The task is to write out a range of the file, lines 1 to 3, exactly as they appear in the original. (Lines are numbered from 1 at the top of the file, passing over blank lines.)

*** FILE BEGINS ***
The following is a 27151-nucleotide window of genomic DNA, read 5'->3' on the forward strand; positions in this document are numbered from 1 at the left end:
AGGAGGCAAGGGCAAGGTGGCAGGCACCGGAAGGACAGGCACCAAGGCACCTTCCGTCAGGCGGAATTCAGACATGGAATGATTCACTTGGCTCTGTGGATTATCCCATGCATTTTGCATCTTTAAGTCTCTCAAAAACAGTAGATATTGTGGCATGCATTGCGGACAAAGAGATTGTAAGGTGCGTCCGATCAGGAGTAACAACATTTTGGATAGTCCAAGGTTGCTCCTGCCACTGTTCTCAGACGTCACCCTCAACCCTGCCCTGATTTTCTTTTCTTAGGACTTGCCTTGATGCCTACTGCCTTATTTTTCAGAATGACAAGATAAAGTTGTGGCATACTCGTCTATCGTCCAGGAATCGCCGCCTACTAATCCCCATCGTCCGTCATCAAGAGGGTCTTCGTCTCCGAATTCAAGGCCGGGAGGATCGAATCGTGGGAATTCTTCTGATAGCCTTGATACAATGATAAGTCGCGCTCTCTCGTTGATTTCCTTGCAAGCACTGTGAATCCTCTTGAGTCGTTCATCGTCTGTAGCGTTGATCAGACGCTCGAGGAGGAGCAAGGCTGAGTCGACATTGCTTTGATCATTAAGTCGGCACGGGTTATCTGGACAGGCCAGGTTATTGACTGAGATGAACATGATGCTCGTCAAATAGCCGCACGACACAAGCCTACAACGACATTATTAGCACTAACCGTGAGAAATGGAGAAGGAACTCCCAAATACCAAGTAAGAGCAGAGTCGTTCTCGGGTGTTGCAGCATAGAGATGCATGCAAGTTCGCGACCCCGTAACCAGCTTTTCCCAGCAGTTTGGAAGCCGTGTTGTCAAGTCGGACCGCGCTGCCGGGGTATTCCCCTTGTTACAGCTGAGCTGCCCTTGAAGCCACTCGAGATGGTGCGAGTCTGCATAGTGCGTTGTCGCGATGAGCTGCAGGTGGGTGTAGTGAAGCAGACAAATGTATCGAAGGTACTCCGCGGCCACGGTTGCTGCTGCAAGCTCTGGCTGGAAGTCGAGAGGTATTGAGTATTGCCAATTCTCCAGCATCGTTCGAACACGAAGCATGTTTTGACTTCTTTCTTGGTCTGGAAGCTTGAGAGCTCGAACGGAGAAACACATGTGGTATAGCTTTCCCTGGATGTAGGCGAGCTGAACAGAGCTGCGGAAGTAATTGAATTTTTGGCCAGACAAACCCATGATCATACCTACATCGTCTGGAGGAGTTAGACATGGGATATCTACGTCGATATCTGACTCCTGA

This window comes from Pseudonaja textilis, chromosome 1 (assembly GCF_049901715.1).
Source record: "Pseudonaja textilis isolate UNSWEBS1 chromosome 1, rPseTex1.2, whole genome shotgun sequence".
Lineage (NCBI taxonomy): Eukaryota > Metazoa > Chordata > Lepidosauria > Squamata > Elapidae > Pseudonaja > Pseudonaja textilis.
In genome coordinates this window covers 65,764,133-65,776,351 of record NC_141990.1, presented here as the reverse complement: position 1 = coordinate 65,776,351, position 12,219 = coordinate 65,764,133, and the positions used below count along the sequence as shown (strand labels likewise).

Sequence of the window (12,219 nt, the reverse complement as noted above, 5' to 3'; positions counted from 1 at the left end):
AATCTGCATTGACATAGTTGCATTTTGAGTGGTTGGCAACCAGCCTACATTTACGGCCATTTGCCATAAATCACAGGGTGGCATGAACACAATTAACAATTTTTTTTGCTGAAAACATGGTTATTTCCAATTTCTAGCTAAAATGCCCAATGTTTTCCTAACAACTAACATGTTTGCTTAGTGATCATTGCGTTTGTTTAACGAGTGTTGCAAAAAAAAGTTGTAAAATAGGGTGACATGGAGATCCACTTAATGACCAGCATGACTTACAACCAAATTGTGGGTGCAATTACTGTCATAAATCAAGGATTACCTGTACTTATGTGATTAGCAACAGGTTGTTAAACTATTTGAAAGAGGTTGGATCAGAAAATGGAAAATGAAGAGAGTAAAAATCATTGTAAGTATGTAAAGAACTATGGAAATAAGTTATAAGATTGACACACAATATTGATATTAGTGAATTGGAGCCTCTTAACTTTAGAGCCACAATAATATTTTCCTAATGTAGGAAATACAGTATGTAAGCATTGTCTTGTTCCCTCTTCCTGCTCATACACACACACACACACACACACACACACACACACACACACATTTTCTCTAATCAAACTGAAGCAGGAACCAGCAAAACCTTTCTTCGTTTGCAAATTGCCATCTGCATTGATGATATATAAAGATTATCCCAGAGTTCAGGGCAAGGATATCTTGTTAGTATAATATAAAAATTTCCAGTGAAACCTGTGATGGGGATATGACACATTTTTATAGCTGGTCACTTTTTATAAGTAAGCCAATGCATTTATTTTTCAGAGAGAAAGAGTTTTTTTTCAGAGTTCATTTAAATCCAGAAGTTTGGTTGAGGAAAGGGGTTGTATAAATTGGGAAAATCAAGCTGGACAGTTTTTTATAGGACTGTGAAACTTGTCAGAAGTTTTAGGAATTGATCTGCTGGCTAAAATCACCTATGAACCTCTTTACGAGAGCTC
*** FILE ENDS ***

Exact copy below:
The following is a 27151-nucleotide window of genomic DNA, read 5'->3' on the forward strand; positions in this document are numbered from 1 at the left end:
AGGAGGCAAGGGCAAGGTGGCAGGCACCGGAAGGACAGGCACCAAGGCACCTTCCGTCAGGCGGAATTCAGACATGGAATGATTCACTTGGCTCTGTGGATTATCCCATGCATTTTGCATCTTTAAGTCTCTCAAAAACAGTAGATATTGTGGCATGCATTGCGGACAAAGAGATTGTAAGGTGCGTCCGATCAGGAGTAACAACATTTTGGATAGTCCAAGGTTGCTCCTGCCACTGTTCTCAGACGTCACCCTCAACCCTGCCCTGATTTTCTTTTCTTAGGACTTGCCTTGATGCCTACTGCCTTATTTTTCAGAATGACAAGATAAAGTTGTGGCATACTCGTCTATCGTCCAGGAATCGCCGCCTACTAATCCCCATCGTCCGTCATCAAGAGGGTCTTCGTCTCCGAATTCAAGGCCGGGAGGATCGAATCGTGGGAATTCTTCTGATAGCCTTGATACAATGATAAGTCGCGCTCTCTCGTTGATTTCCTTGCAAGCACTGTGAATCCTCTTGAGTCGTTCATCGTCTGTAGCGTTGATCAGACGCTCGAGGAGGAGCAAGGCTGAGTCGACATTGCTTTGATCATTAAGTCGGCACGGGTTATCTGGACAGGCCAGGTTATTGACTGAGATGAACATGATGCTCGTCAAATAGCCGCACGACACAAGCCTACAACGACATTATTAGCACTAACCGTGAGAAATGGAGAAGGAACTCCCAAATACCAAGTAAGAGCAGAGTCGTTCTCGGGTGTTGCAGCATAGAGATGCATGCAAGTTCGCGACCCCGTAACCAGCTTTTCCCAGCAGTTTGGAAGCCGTGTTGTCAAGTCGGACCGCGCTGCCGGGGTATTCCCCTTGTTACAGCTGAGCTGCCCTTGAAGCCACTCGAGATGGTGCGAGTCTGCATAGTGCGTTGTCGCGATGAGCTGCAGGTGGGTGTAGTGAAGCAGACAAATGTATCGAAGGTACTCCGCGGCCACGGTTGCTGCTGCAAGCTCTGGCTGGAAGTCGAGAGGTATTGAGTATTGCCAATTCTCCAGCATCGTTCGAACACGAAGCATGTTTTGACTTCTTTCTTGGTCTGGAAGCTTGAGAGCTCGAACGGAGAAACACATGTGGTATAGCTTTCCCTGGATGTAGGCGAGCTGAACAGAGCTGCGGAAGTAATTGAATTTTTGGCCAGACAAACCCATGATCATACCTACATCGTCTGGAGGAGTTAGACATGGGATATCTACGTCGATATCTGACTCCTGA

This window comes from Pseudonaja textilis, chromosome 1 (assembly GCF_049901715.1).